Nintendo Doesn’t Want You to Play Old Games
Contributed by DJMMT
Many people are angry about the cost and quality of the new Nintendo Switch Online (NSO) Expansion Pass, but this is just the latest in a long list of complaints people have about Nintendo and their continuous efforts to make it both difficult and expensive for people to play older Nintendo titles. There are countless examples of people being actively prevented from playing older Nintendo games by the company in the form of unrealistic price walls, lack of access to content, and even legal action in the case of emulation. I often see people argue that all this gatekeeping and mismanagement of older content is the byproduct of greed, but I believe that’s an oversimplification. It’s not that Nintendo wants to fleece gamers for money to play their old games. It’s that they don’t want gamers to play their old games at all.
When you consider how hard Nintendo has worked to make it difficult to play older games, you can’t realistically say that Nintendo is just being greedy. Greed would mean trying to make things as easy and accessible as possible for high prices. But that’s not what Nintendo does when it comes to old content. They actively put up barriers to make it so you can’t play their old content, whether you want to pay for it or not. Every time they release a product or service that’s tied to playing older content, they handle it in ways that appear to be actively and often objectively wrong from both a business and consumer satisfaction sense. Remember the NES Classic? Seemed like a great idea when announced with lots of demand. Nintendo could have done something amazing with this concept but instead they botched it in multiple ways. They limited the number of titles available on the console, without hacking/modding it. They separated the list of games by region, forcing people to have to try to import them if they didn’t like the games included in their local version. They intentionally limited the production quantity way below the amount of perceived demand. And arguably they charged too much for what was essentially a plastic box holding a Raspberry Pi loaded with a few old ROMs on it. They went on to do the same thing with the SNES Classic and have yet to announce an N64 Classic, even though there is clearly high demand for such a product. Any logical person would say that Nintendo has handled this situation incorrectly. Incorrectly being defined as the way that would have garnered the most profit, customer satisfaction, and brand loyalty. But that assumes that Nintendo wanted these projects to be popular and profitable. And that assumes they want you to care about playing their old games at all. What if that’s not actually the case?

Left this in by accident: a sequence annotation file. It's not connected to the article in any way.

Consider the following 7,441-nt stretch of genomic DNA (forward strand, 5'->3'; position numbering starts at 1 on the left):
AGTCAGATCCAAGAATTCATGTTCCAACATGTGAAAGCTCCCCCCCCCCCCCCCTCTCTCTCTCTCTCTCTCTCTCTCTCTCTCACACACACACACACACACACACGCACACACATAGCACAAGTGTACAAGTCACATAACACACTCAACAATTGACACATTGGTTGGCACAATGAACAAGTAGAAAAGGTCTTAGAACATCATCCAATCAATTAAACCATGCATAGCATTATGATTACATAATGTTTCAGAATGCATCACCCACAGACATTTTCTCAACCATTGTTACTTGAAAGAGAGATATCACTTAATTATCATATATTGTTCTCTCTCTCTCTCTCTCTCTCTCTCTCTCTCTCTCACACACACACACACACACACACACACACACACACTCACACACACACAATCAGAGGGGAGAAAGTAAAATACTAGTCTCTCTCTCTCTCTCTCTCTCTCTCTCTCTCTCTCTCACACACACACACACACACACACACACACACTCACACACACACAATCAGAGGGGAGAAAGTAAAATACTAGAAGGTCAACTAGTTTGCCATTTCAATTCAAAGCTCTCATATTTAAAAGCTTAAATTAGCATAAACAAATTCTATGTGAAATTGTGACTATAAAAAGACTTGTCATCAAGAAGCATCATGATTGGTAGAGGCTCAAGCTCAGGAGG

Unlike other big players in the game, Nintendo continues to make the bulk of their money in direct software and hardware sales. They aren’t cashing in too hard on microtransactions or paid DLC. They do have some of that and will continue to as it becomes more and more a necessity to increase profits past the realm of reasonable, because capitalism. But Nintendo by and large are still a company that makes their money simply by selling people games and toys based on those games. That means that they have to keep cranking out new content, charging premium prices for it, and get you to buy it. Look at Ubisoft. Their model is completely different at this point. They want you to buy one game and play it for years, constantly coming back and paying for annual season passes, cosmetics, XP boosts, and other microtransactions. They don’t need you to buy all of their games released in a given year. They simply want you to buy one and keep playing it perpetually. Look at EA. They want you to buy one game a year and keep funneling money into loot boxes. With a business model that only requires each user to buy one or two games a year, it’s a real benefit to have users play your older titles. It keeps them happy when they get bored without them going to the next big game. They play some old stuff for a while, recharge, and go right back into FIFA, FFXIV, or Ghost Recon: Breakpoint. Nintendo doesn’t want that.